Protect Yourself from Identity Theft
1. BE CAREFUL ON PUBLIC COMPUTERS.
If you’re using a computer in a public space, like a library, be cautious. Some websites may save passwords or other identifying factors; be sure to check for warnings or announcements on each site that you visit and always click “no” if asked if you want to save your password. As a precaution, never save any identifying information on a public computer, and be sure to shut the computer down completely when you leave.
2. CREATE COMPLEX PASSWORDS – AND USE DIFFERENT PASSWORDS FOR DIFFERENT SITES.
Using one password for every website you visit is very risky. Create different passwords for each need, and be sure to use both letters and numbers so that the password is more difficult for a thief to discover.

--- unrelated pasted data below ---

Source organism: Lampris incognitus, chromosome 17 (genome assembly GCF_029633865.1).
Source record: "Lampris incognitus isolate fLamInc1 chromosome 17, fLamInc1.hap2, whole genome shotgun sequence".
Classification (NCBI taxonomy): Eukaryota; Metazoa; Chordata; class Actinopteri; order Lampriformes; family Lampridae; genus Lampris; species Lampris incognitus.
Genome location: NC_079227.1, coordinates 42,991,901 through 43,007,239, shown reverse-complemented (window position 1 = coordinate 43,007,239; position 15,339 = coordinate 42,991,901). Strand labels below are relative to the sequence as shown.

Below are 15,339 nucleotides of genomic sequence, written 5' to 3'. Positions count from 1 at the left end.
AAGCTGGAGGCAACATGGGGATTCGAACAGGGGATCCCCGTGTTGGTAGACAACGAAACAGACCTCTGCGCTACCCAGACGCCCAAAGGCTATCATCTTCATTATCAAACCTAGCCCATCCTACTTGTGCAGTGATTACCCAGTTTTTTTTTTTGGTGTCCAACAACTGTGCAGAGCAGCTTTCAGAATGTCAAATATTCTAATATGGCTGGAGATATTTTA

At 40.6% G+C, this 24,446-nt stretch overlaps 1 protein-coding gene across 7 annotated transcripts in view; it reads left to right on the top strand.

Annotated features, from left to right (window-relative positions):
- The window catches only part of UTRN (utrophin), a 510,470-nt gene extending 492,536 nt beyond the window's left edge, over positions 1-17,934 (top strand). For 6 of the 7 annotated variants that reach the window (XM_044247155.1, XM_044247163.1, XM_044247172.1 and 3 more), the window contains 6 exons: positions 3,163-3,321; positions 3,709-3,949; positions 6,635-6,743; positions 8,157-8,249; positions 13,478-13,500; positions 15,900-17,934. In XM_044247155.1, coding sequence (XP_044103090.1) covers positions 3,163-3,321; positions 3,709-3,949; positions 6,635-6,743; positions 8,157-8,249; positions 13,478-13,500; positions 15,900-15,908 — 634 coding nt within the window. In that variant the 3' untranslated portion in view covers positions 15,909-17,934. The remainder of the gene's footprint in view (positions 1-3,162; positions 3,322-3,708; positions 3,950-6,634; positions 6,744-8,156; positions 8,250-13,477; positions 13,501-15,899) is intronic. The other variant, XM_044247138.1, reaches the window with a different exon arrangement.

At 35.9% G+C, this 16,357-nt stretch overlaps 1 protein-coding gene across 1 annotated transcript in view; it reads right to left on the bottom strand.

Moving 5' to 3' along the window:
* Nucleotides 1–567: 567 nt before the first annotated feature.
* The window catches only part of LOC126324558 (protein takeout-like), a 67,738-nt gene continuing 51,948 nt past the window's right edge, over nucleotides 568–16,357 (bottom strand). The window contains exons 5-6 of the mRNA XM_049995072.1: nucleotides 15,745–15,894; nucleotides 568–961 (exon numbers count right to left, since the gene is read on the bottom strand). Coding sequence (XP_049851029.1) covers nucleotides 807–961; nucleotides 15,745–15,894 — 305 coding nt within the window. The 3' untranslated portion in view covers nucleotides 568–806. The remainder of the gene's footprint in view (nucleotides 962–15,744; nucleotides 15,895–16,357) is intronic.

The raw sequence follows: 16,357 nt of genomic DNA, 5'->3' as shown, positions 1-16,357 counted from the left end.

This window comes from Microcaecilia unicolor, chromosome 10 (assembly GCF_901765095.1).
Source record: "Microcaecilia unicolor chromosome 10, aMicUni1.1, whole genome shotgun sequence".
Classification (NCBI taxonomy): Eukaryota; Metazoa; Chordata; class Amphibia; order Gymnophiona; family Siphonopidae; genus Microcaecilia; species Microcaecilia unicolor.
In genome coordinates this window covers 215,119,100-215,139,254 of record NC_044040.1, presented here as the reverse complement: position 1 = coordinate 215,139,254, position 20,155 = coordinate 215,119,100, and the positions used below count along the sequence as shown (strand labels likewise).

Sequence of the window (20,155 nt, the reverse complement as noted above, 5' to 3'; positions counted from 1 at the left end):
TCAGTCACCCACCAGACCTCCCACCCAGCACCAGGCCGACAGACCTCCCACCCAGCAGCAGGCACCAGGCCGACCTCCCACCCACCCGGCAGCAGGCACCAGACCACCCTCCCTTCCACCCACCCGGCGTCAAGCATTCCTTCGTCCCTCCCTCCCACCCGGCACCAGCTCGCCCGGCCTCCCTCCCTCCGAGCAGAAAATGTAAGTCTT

3. DON’T WRITE PRIVATE IDENTITY INFORMATION DOWN.
Memorize your key identity information – such as your Social Security number or your driver’s license number. Writing these numbers down – and then losing the paper on which they’re written – puts you at risk.
4. USE IDENTIFICATION WHEN USING CREDIT AND DEBIT CARDS.
Instead of simply signing the back of your credit and debit card, write “See ID” in the signature box. Salespeople will ask to see a photo ID when you use your card, and you will have an additional step of protection from having your identity or cards stolen.
5. TEAR UP OR SHRED PERSONAL FINANCIAL DOCUMENTS.
When you receive personal financial documents at home – even receipts, some of which may show part of a credit card number – be sure to tear them up before throwing them away.
6. CARRY IMPORTANT FORMS OF IDENTIFICATION SEPARATELY.
If you must carry your Social Security card, be sure to carry it in a different place than your driver’s license, check book, and other personal information. Your risk of identity theft increases depending on the amount of personal information to which the thief has access – by splitting these items up, you can lower your risk should anything be lost.